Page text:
By Erica Thomas, managing editor
TRUSSVILLE — Crews have been hard at work trying to quickly stop erosion that city leaders believe could threaten the safety of people in one part of Trussville’s greenway.
The area of concern is on the Cahaba River, about a quarter of a mile north of Cherokee Drive, parallel to Pump House Drive. Director of Parks and Recreation, David Vinson, said the problem started after two large trees fell into the Cahaba. The route of the water changed because of the fallen trees and the land erosion quickly began to threaten part of the sidewalk on the greenway.
Mayor Buddy Choat said his top priority is making sure people on the sidewalk stay safe. Public Works Director Frank Jones said the city called in experts to remove the trees.
“Milam and Company removed the trees out of the waterway and got the river back in its original flow,” said Jones.
Riprap rocks were placed on the eroded part of the shoreline, in order to stop further erosion. Jones said the work should be completed by next Tuesday but could be finished as soon as today (Friday).
Jones said in the meantime, other parts of the Cahaba will be murky and muddy due to the work being performed.
“Anytime you pull something from the bottom of the river and get it out, it turns up dirt,” Jones said.
Beth Stewart, with the Cahaba River Society, offered her advice in the repair process. She contacted the city as soon as she heard about the erosion and had another member of the society meet with the city. Stewart also emailed Mayor Choat before work was done to repair the river.
“Our request and advice for the city was that they take a little time to plan the project so that it would both be protective of the river as well as the park,” said Stewart.
The Cahaba River Society connected the city with the Nature Conservancy to help come up with a plan and possibly help fund the project, but Mayor Choat said the repairs were already underway when the Conservancy contacted him.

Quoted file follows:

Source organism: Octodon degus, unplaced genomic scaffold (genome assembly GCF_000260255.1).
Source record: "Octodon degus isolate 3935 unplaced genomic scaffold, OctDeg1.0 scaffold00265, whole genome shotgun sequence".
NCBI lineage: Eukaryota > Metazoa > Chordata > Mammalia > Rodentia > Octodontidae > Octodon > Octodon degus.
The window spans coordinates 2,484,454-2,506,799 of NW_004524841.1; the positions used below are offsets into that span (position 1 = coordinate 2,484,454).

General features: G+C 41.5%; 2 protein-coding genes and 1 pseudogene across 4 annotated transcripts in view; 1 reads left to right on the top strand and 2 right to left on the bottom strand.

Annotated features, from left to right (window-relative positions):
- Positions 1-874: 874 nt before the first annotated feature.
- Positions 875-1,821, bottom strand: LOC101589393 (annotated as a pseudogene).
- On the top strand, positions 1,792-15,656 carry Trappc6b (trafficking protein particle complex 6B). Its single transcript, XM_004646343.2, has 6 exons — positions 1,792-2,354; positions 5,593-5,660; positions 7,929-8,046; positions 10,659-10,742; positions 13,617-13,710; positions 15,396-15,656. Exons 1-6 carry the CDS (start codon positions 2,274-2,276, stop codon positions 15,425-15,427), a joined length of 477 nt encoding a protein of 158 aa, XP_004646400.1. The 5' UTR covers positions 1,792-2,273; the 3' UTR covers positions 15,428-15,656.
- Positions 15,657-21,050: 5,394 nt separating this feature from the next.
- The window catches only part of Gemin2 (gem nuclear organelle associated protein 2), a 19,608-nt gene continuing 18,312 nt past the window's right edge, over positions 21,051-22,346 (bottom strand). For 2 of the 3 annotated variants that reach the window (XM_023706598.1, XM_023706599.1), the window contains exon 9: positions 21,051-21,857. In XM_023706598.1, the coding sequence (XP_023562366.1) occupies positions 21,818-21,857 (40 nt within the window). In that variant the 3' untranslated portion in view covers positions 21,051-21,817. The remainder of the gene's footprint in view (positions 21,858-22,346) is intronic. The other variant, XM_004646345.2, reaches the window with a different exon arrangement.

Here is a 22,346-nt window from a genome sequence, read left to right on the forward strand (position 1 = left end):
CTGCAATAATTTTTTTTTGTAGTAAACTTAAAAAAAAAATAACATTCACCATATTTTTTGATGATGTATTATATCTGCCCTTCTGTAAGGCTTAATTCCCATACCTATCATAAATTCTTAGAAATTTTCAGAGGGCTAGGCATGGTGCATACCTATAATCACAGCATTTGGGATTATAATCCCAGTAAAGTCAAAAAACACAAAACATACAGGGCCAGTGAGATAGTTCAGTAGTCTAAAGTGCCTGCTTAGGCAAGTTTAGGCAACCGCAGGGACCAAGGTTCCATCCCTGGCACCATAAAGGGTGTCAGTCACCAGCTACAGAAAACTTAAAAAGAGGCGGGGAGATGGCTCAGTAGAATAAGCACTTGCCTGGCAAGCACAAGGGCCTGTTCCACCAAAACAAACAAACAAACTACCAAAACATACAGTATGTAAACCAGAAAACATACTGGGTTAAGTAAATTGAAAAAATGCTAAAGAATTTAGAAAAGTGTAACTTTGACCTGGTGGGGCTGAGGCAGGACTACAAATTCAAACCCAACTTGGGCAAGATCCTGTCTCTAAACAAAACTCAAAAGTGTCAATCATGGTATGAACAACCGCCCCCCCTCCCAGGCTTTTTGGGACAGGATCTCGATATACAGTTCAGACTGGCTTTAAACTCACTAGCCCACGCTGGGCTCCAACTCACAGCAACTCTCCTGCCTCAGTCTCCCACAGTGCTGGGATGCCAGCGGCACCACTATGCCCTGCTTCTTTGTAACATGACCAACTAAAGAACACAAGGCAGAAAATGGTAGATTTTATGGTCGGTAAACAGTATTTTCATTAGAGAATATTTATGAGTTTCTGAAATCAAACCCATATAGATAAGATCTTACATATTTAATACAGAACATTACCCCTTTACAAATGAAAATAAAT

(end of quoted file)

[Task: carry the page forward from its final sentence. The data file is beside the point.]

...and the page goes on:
Choat said the city used a national permit from the Army Corps of Engineers that allows restoration work to be done along the banks of rivers. He said the city took into consideration advice from experts and engineers. However, he said what the Cahaba River Society wanted to do would have been a longer, more expensive process and would have likely yielded the same result.
“I didn’t feel like it was necessary, first of all,” Choat said. “So, we contracted with Milam to do it, and the sooner the better and hopefully we can save our walkway and everything else along there.”
Choat said he believes the repairs have been successful but that the city will continue to keep an eye on any changes. The city may also have to repair some sidewalk that has already cracked on the greenway.
“We try to protect the Cahaba probably more than anybody,” said Choat. “I just felt like this was something we could handle locally instead of getting other folks involved in it.”
Another concern for the environment was the large machines used in the project. Machinery had to be brought in to remove trees and stumps and to add the riprap to the area. Stewart said machinery used in the removal process is why the river is murky in Trussville.
“We’re always concerned if someone gets machinery into the Cahaba River and starts to muck around with the river,” Stewart said. “It causes a lot of pollution, sediment that is flowing downstream and the river is very powerful. It takes a good bit of expertise to design a repair that’s going to last and isn’t going to create other problems. We haven’t had any input into the solutions that the city has pursued. We would’ve preferred for there to have been some more time and thought and more involvement with all of the interested organizations that were willing to help.”
Choat said he does not see any pollution concerns with the way the project was handled.
Stewart said the Cahaba River Society values relationships built between the society and the city and hopes the work done on the river doesn’t cause more damage to the river.
The total cost of the repairs is around $30,000.